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5 Hidden Costs of Owning a Pet

Nov 17, 2015

So you've finally decided to give in to the kids' pleading and get a pet. Whether you're adopting an animal from your local shelter or buying one from a breeder, as a pet owner you'll need to factor a number of new costs into your budget. Aside from basics like food, toys and vet care (including spaying or neutering), here are the ones experts say are most often overlooked in the excitement of picking out a new fuzzy friend.

Getting the new pet home. In some cases, the extra costs can start rolling in before you even bring Fido home. If you don't live near the breeder, for example, you'll need to arrange for transportation, says American Kennel Club vice president Gina DiNardo. If you plan to fly out and bring the pup back with you, you'll need to invest in a crate approved by the International Air Transport Association if the puppy will be traveling in the cargo hold, or a carrier that will fit under the seat in front of you if you plan to bring it on board. Plus you'll need to pay the airline's fee, which could be a couple hundred dollars (on top of your ticket, of course). Many reputable breeders will ship puppies, for a cost of up to several hundred dollars.

Vaccinations and parasite treatment. Reputable breeders and many shelters will give pets in their care a round or two of vaccinations as well as parasite treatments, but be sure to ask whether this is included. Young animals may also need additional treatments once you get them home. "Get a good understanding as to whether a kitten has had all of her shots and comes with a health certificate that you can provide to your veterinarian," says Jodell Raymond, director of marketing and communications for the Cat Fanciers Association. "That document will help you to understand what shots and care will be needed for short-term and long-term care." (It's equally good advice if you're buying a puppy, of course.)

Petfinder has a rundown that is helpful for getting a ballpark idea of amount you'll need to spend every year to keep a dog healthy. Routine vet exams cost between $45 and $200 for puppies in the first year of life, and about half that for each subsequent year, while vaccines can run up to $150 a year. Flea and tick prevention and heartworm medication can add several hundred dollars more. Ranges are broad because costs vary widely by brand, and also because medication costs more for bigger dogs. The American Pet Products Association's annual survey finds that dog owners spend an average of $235 a year on routine vet care and $551 on surgical vet visits; cat owners pay an average of $196 and $398, respectively.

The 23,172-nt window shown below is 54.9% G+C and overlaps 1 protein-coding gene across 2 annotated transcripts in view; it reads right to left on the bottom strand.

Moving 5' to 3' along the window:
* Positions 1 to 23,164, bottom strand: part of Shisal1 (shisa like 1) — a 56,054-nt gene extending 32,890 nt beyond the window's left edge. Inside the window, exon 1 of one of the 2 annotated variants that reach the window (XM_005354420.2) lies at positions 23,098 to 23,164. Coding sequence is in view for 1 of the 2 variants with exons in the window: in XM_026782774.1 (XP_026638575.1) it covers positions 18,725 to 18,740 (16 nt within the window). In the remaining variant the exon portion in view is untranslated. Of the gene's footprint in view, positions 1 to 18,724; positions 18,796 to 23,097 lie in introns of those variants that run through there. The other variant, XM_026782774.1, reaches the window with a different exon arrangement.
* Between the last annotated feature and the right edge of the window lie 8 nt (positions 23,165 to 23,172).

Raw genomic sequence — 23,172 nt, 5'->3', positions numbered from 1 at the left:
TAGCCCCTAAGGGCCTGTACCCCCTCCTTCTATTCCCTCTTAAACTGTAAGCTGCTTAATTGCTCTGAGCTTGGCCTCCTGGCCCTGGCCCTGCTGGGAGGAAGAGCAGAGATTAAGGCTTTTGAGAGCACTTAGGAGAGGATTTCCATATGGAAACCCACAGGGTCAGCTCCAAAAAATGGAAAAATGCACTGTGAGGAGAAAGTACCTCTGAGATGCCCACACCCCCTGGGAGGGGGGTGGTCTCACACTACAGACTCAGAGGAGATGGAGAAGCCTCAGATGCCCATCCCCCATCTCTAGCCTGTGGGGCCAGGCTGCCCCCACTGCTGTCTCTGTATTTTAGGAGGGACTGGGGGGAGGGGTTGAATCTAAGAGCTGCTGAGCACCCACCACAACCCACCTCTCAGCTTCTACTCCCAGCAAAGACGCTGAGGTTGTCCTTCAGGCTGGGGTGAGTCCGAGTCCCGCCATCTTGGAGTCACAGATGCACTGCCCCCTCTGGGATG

Exercise needs and "babysitting." People can underestimate the need for, and the cost of, services like daycare and boarding, says Carolyn Evans, executive director of My Furry Valentine, an annual adoption event in Cincinnati . "I think people just don’t think about, 'I’m going away for the weekend,'" she says. If a neighbor or relative can't take care of your pet when you're away, you'll need to pay for a pet-sitter or boarding facility.

Evans adds that people sometimes underestimate the amount of exercise certain dog breeds need, so be prepared to shell out for a midday dog-walk or doggie daycare. Costs vary by market; although it's easier to find dog walkers and doggie daycare facilities in big cities, you'll also pay more. Last year, members of Angie's List reported paying an average of $42 a day for doggie daycare. A 15-minute walk for one dog generally costs $15 to $17, according to CostHelper.com; if you have more than one pooch, additional dogs run about $10 each. (On the upside, chances are it's less than reupholstering the sofa if your pet starts tearing apart the cushions out of boredom.)

Chronic or breed-specific health issues. Nobody wants to think about this, especially when you're bringing home a tiny, adorable fluffball, but some pets are more susceptible to health problems than others, especially as they age. "There are certain dogs that are prone to certain injuries or breeding problems or hip dysplasia," Evans points out. While you can obviously reduce the risk by doing your research and finding a reputable breeder if you plan to buy, or picking a shelter pet that isn't of a breed known for health issues, there's no guarantee. If you have your heart set on a purebred pooch rather than a mutt, make sure to educate yourself about potential problems and what kind of expenses they might entail down the line. Pet insurance, which can cost a couple hundred dollars a year, is an option, but be sure to read the fine print: Some policies don't cover breed-specific ailments like hip dysplasia or common knee injuries.

Your pet's expected lifespan. People tend to underestimate the lifespan of cats, Raymond says—especially indoor cats, which can make it to 14 or 15 years old or more. Likewise many dogs, especially smaller breeds, live well into their teens. So whether you buy or adopt an animal, go into pet ownership understanding that, if you're lucky, the commitment you're making could last a good long time.

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